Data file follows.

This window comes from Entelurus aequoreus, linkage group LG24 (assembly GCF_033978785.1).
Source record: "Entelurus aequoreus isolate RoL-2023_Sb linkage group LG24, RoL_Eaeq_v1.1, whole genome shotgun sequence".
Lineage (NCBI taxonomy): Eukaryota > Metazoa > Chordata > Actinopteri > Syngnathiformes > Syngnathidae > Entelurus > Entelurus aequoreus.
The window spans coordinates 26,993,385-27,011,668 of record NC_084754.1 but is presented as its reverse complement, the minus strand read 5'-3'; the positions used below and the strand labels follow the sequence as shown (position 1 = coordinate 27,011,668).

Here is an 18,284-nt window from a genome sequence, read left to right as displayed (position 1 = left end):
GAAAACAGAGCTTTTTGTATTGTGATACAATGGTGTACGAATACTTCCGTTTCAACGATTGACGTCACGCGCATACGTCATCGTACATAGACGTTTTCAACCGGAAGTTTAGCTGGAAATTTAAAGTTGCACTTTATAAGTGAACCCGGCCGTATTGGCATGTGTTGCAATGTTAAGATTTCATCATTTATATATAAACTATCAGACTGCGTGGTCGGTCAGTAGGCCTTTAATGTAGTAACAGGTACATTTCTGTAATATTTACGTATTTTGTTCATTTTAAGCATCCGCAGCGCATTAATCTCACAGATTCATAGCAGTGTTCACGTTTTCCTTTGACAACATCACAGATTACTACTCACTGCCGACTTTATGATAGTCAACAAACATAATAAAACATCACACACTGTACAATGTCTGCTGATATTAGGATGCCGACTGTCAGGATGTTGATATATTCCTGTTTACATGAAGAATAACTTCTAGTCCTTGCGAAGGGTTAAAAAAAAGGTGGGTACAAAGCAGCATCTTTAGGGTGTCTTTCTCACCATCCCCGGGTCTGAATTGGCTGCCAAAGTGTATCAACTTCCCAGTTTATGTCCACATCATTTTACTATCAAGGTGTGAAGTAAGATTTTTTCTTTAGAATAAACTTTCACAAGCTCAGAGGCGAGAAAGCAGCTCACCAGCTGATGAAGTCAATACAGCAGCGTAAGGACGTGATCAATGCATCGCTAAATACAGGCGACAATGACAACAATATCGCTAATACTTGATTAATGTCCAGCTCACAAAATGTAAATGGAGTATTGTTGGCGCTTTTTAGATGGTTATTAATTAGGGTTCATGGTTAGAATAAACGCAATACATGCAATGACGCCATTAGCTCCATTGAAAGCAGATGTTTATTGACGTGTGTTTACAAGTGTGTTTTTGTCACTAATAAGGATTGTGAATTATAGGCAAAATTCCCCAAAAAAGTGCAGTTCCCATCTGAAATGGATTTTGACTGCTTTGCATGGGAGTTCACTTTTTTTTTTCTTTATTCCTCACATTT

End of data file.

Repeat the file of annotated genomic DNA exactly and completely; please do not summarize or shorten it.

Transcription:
This window comes from Entelurus aequoreus, linkage group LG24 (assembly GCF_033978785.1).
Source record: "Entelurus aequoreus isolate RoL-2023_Sb linkage group LG24, RoL_Eaeq_v1.1, whole genome shotgun sequence".
Lineage (NCBI taxonomy): Eukaryota > Metazoa > Chordata > Actinopteri > Syngnathiformes > Syngnathidae > Entelurus > Entelurus aequoreus.
The window spans coordinates 26,993,385-27,011,668 of record NC_084754.1 but is presented as its reverse complement, the minus strand read 5'-3'; the positions used below and the strand labels follow the sequence as shown (position 1 = coordinate 27,011,668).

Here is an 18,284-nt window from a genome sequence, read left to right as displayed (position 1 = left end):
GAAAACAGAGCTTTTTGTATTGTGATACAATGGTGTACGAATACTTCCGTTTCAACGATTGACGTCACGCGCATACGTCATCGTACATAGACGTTTTCAACCGGAAGTTTAGCTGGAAATTTAAAGTTGCACTTTATAAGTGAACCCGGCCGTATTGGCATGTGTTGCAATGTTAAGATTTCATCATTTATATATAAACTATCAGACTGCGTGGTCGGTCAGTAGGCCTTTAATGTAGTAACAGGTACATTTCTGTAATATTTACGTATTTTGTTCATTTTAAGCATCCGCAGCGCATTAATCTCACAGATTCATAGCAGTGTTCACGTTTTCCTTTGACAACATCACAGATTACTACTCACTGCCGACTTTATGATAGTCAACAAACATAATAAAACATCACACACTGTACAATGTCTGCTGATATTAGGATGCCGACTGTCAGGATGTTGATATATTCCTGTTTACATGAAGAATAACTTCTAGTCCTTGCGAAGGGTTAAAAAAAAGGTGGGTACAAAGCAGCATCTTTAGGGTGTCTTTCTCACCATCCCCGGGTCTGAATTGGCTGCCAAAGTGTATCAACTTCCCAGTTTATGTCCACATCATTTTACTATCAAGGTGTGAAGTAAGATTTTTTCTTTAGAATAAACTTTCACAAGCTCAGAGGCGAGAAAGCAGCTCACCAGCTGATGAAGTCAATACAGCAGCGTAAGGACGTGATCAATGCATCGCTAAATACAGGCGACAATGACAACAATATCGCTAATACTTGATTAATGTCCAGCTCACAAAATGTAAATGGAGTATTGTTGGCGCTTTTTAGATGGTTATTAATTAGGGTTCATGGTTAGAATAAACGCAATACATGCAATGACGCCATTAGCTCCATTGAAAGCAGATGTTTATTGACGTGTGTTTACAAGTGTGTTTTTGTCACTAATAAGGATTGTGAATTATAGGCAAAATTCCCCAAAAAAGTGCAGTTCCCATCTGAAATGGATTTTGACTGCTTTGCATGGGAGTTCACTTTTTTTTTTCTTTATTCCTCACATTT